Starting Your Career at a Hedge Fund

Your First Year

Chapter 3/5

January 14, 2020

In any industry, the most challenging part of building your career is always the first step and the first decisions made once you start your career. To help, Citadel is launching its first Ultimate Career Guide to provide career advice and checklists to help you prepare for this transition no matter where you are in your career. Through this Guide, we’re offering you an inside look at the advice our associates and recruiters give to candidates and peers.  While this Guide is intended primarily for investment and trading professionals, we believe much of the advice and perspectives provided are of value for professionals in other disciplines, such as software engineers and quantitative researchers. Each week this month we’ll publish a new chapter to this Guide. In this chapter, we dive into what you should focus on between your first six months and the end of your first year at a hedge fund.

Familiarize yourself with the team’s investment process

Your team’s investment process should start to come into focus after a year of soaking up knowledge and experiences. Take the time to review the methodology that you’ve been through over the last year and prepare questions for your manager as well as others on the team.

Improve the team’s infrastructure

As you approach the end of your first year, you should understand how people, processes, and technology come together to drive decisions. As a relatively new team member, the end of your first year is a time to reflect on what has led to the team’s success. We all have a responsibility to improve the efficiency and productivity of the team. No doubt after spending a year with the team, you have likely identified opportunities to enhance the team’s infrastructure, including processes to take in and analyze data, to build models, and to present and communicate output to analysts and portfolio managers. Bounce these potential improvements off of colleagues and your manager to see if they’re worth pursuing.

Build a “Career Board of Directors”

Just like you did in school, continue to make efforts to network with those who can cultivate your career path. Set up meetings with people on your team as well as with others across the firm with whom you would like to collaborate – establish this group of people as your “Career Board of Directors.” Beyond your manager, they should be your most trusted advisors and an important resource when charting the path for your career.

Meet with these individuals regularly to review and track your career progress as well as to identify milestones. Ask them how they handled obstacles in their careers when they were in your place. Developing this feedback loop will push you to understand the opportunities and challenges ahead.

It’s important to initiate conversations with your manager about the skills you should be developing over the coming years. If you don’t seem to be making headway in developing particular skills, talk with your “Career Board of Directors” about what resources you should tap into to get back on track.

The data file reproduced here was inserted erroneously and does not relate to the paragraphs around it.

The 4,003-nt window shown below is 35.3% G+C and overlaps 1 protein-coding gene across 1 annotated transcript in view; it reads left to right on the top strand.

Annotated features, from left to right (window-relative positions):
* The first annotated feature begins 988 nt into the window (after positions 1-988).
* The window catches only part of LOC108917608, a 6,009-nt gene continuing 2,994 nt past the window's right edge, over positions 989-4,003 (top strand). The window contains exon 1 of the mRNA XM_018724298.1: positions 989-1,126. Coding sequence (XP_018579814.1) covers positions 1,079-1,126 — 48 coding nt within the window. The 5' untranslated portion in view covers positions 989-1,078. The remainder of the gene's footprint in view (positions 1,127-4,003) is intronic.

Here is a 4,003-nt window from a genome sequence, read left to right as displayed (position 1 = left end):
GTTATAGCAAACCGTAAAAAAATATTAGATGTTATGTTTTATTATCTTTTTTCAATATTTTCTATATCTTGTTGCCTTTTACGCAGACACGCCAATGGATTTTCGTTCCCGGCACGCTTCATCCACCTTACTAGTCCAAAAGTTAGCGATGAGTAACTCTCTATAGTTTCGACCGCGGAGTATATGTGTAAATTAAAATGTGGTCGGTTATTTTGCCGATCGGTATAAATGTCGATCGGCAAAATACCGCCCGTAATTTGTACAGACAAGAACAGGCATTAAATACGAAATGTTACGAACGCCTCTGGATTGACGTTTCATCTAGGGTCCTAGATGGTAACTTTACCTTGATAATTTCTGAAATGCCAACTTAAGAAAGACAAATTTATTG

Develop a system to dissect your failures and successes

Across the industry, everyone fails some of the time but those who excel ensure they take away specific lessons from their failures and proactively infuse those lessons into the investment process. To do so, you must be ready to proactively learn from your mistakes by analyzing what caused the unwanted result. This means finding a way to look at your errors objectively rather than personally to build your resilience. The six steps below can be used as a guide to learn from your experiences

1. Describe the Desired Result

To understand whether you succeeded on an investment idea or a career goal, you need to be able to describe the desired result in clear and measurable terms.

2. Objectively Describe the Actual Result

Emotions can cloud our view of what happened. Try to document the facts of the result. This could mean re-visiting the inputs to your financial model or feedback you received from your portfolio manager on your communication skills.

3. Make a Hypothesis About Causation

Throughout the investment process, we develop and test hypotheses. The same process should be leveraged to analyze the major milestones in our career. Develop a hypothesis about why the desired result was different than the actual result and take a step back to try to evaluate what led to the alternate result.

4. Ask Questions About What Could Have Been Done Differently

Evaluate the alternate choices you could have made to lead to a different result. What would have happened if you made different decisions along the way?

5. Document the Lessons Learned

Beyond discussing these lessons with your manager, you should also keep a personal log or journal with them recorded. This will enable you to look back on them in the future and reflect on the process you went through when you encounter a similar circumstance.

6. Outline How You Will Make Decisions Differently Moving Forward

Do not let these lessons go forgotten. Use them to inform your thought process in the future to avoid making the same mistakes again. Write down specific actions you will take on a consistent basis based on the lessons learned.

“Human beings naturally focus on thinking about their successes,” explains Melinda Urban, Senior Recruiter at Citadel. “We often fail, ironically, to spend as much time thinking about our failures. However, analyzing our failures today leads to success tomorrow.”

Chapter 3 of 5
Your First Year